Larry Murphy was a proud resident of the Tides Condominium at Sweetwater, in Jacksonville, Florida, when he decided to display his patriotism with a 17 inches American flag placed in a flower pot in his porch.
No long after, according to his own statement to The Washington Post, the Tides Condominium Association deemed the flag an “unauthorized object” for which he would incur in a $100 a day fine if he didn’t remove it. The community’s bylaws allow residents to fly flags on poles but not to place them in flower pots. Murphy insisted in his way of displaying it.
The fight cost the resident seven years, thousands of dollars and his home, that he had to sell because he was facing foreclosure.
If you are looking to buy or rent a property in a planned community, condominium or cooperative governed by a Homeowners Association (HOA), your realtor should provide you with a copy of the rules and regulations. Unfortunately this not always happen or you may put the document away with other paperwork and not read them. Knowing the rules in advance not only will help you make a decision about where you want to live but will save you headaches and money once you move in.
Each HOA have its own set of rules --The Declaration of Covenants, Conditions and Restrictions (CC&Rs) --to regulate resident behavior, architecture and common responsibilities. Most of these norms cover common sense issues like noise level, clutter, property maintenance and pets. But there are many others that would depend on the state, type of community (is it for retirees?), type or property (apartments or houses) and other factors. Also, local governments may have codes, laws, and, possibly, taxes that associations must meet.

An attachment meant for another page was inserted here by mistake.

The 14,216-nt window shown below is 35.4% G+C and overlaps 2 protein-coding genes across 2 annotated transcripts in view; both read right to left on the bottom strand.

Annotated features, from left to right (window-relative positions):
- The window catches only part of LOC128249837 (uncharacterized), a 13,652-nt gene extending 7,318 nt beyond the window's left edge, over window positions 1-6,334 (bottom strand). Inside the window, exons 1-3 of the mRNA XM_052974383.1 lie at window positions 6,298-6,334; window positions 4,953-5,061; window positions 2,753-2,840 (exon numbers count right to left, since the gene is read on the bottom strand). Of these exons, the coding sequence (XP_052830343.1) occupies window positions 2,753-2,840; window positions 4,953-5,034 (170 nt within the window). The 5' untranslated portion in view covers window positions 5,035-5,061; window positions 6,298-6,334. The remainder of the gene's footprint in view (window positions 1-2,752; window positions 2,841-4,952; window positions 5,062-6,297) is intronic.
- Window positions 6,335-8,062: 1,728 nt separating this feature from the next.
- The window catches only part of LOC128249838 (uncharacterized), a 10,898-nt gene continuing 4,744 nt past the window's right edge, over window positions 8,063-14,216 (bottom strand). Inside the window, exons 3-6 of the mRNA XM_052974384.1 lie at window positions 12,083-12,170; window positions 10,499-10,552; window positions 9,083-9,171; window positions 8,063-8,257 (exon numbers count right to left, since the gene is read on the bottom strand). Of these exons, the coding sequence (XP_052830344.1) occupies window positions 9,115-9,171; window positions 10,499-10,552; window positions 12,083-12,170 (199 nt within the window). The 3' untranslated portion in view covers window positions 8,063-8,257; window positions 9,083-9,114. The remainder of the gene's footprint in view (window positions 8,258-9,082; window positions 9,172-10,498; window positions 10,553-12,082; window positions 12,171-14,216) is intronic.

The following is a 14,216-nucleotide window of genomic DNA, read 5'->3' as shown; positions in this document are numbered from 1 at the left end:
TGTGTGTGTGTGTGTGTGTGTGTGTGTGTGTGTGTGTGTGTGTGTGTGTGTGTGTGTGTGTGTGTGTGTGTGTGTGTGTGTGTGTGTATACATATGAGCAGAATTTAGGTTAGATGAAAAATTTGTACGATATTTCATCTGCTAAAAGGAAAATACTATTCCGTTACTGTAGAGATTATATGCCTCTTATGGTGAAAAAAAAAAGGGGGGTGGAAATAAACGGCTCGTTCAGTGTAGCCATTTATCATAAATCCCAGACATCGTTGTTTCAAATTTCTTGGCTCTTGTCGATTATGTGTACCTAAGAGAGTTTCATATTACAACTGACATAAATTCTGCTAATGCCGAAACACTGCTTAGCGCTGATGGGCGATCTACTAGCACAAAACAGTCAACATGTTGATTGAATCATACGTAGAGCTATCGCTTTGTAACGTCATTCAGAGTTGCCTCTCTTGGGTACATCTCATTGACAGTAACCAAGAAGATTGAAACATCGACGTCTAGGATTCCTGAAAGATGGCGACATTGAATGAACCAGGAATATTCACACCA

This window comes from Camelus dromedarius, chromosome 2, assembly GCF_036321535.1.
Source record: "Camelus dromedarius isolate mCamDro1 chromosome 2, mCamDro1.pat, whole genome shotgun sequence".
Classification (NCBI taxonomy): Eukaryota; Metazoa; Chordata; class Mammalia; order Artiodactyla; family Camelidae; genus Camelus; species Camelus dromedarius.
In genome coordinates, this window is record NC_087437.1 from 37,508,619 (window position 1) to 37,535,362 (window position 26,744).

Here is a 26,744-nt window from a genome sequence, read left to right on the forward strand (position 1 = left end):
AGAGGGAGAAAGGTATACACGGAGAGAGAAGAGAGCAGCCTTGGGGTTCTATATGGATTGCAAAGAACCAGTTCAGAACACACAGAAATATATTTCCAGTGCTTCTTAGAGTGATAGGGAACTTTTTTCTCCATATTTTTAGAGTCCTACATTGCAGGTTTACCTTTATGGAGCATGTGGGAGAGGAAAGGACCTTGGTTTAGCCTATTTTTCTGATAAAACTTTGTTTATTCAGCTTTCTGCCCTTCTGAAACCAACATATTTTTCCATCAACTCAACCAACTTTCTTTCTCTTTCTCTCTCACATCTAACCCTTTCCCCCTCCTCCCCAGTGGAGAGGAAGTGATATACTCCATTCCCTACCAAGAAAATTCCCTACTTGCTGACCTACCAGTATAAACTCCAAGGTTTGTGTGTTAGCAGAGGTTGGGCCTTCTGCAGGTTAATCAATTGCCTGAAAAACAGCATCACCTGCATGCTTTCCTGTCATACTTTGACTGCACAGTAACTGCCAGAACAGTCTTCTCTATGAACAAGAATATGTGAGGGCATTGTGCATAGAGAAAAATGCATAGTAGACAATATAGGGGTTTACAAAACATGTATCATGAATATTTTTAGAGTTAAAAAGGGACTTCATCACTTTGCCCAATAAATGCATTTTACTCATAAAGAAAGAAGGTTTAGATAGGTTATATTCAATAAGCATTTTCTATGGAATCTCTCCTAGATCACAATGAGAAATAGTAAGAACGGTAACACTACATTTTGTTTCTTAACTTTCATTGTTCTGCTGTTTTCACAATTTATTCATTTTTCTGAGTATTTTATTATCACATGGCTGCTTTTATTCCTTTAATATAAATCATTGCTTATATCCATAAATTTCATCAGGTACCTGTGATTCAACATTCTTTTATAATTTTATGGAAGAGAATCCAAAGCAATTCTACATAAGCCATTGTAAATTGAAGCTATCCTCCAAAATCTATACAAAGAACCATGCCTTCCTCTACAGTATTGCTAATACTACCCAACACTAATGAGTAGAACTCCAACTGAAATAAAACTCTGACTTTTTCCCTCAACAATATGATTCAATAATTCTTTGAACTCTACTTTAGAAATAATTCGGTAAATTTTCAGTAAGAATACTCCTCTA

Once you become a member of a HOA you are bound by its rules, that may be enforced by the board or an external management company.
Some rules can be very restrictive and will regulate from the way your park your car in your driveway to the breed of dog you are allowed to own. You also have to be aware of the fees and dues you must pay every month and the consequences for non-payment.
It is important to keep in mind that if you decide to live in a community governed by a HOA you are indeed relinquishing a bit of your freedom. Granted, you are in many cases allowed to request changes to the rules, but you have to gather the support of the majority of the residents to gain approval. Also, in any dispute, the board will always hold the collective rights above the individual rights.
The easiest way to have peace of mind and determine if the regulations fit your lifestyle is to have access to all the information relevant to the community you are considering and EasyMGT can help you to do just that.
As a one-stop information hub of thousands of community associations and property management companies, you can access these documents online and we can answer any doubt you may have about bylaws, rules and regulations.
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